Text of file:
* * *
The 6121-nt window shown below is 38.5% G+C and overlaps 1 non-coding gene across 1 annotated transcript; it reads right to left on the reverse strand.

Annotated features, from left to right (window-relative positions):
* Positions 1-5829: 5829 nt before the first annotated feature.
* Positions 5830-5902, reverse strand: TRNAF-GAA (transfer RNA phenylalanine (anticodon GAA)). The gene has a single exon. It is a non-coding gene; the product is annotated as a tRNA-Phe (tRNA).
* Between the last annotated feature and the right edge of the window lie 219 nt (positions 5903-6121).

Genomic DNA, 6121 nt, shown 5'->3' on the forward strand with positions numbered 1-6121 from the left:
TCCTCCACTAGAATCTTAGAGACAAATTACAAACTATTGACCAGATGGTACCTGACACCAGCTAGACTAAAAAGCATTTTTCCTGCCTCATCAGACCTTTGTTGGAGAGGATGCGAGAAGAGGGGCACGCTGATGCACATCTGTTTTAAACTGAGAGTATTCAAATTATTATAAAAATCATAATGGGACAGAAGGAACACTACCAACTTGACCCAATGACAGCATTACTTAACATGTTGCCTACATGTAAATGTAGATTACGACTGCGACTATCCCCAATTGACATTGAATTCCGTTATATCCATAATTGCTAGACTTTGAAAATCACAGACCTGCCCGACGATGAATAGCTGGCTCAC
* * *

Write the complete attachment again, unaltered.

The 6121-nt window shown below is 38.5% G+C and overlaps 1 non-coding gene across 1 annotated transcript; it reads right to left on the reverse strand.

Annotated features, from left to right (window-relative positions):
* Positions 1-5829: 5829 nt before the first annotated feature.
* Positions 5830-5902, reverse strand: TRNAF-GAA (transfer RNA phenylalanine (anticodon GAA)). The gene has a single exon. It is a non-coding gene; the product is annotated as a tRNA-Phe (tRNA).
* Between the last annotated feature and the right edge of the window lie 219 nt (positions 5903-6121).

Genomic DNA, 6121 nt, shown 5'->3' on the forward strand with positions numbered 1-6121 from the left:
TCCTCCACTAGAATCTTAGAGACAAATTACAAACTATTGACCAGATGGTACCTGACACCAGCTAGACTAAAAAGCATTTTTCCTGCCTCATCAGACCTTTGTTGGAGAGGATGCGAGAAGAGGGGCACGCTGATGCACATCTGTTTTAAACTGAGAGTATTCAAATTATTATAAAAATCATAATGGGACAGAAGGAACACTACCAACTTGACCCAATGACAGCATTACTTAACATGTTGCCTACATGTAAATGTAGATTACGACTGCGACTATCCCCAATTGACATTGAATTCCGTTATATCCATAATTGCTAGACTTTGAAAATCACAGACCTGCCCGACGATGAATAGCTGGCTCAC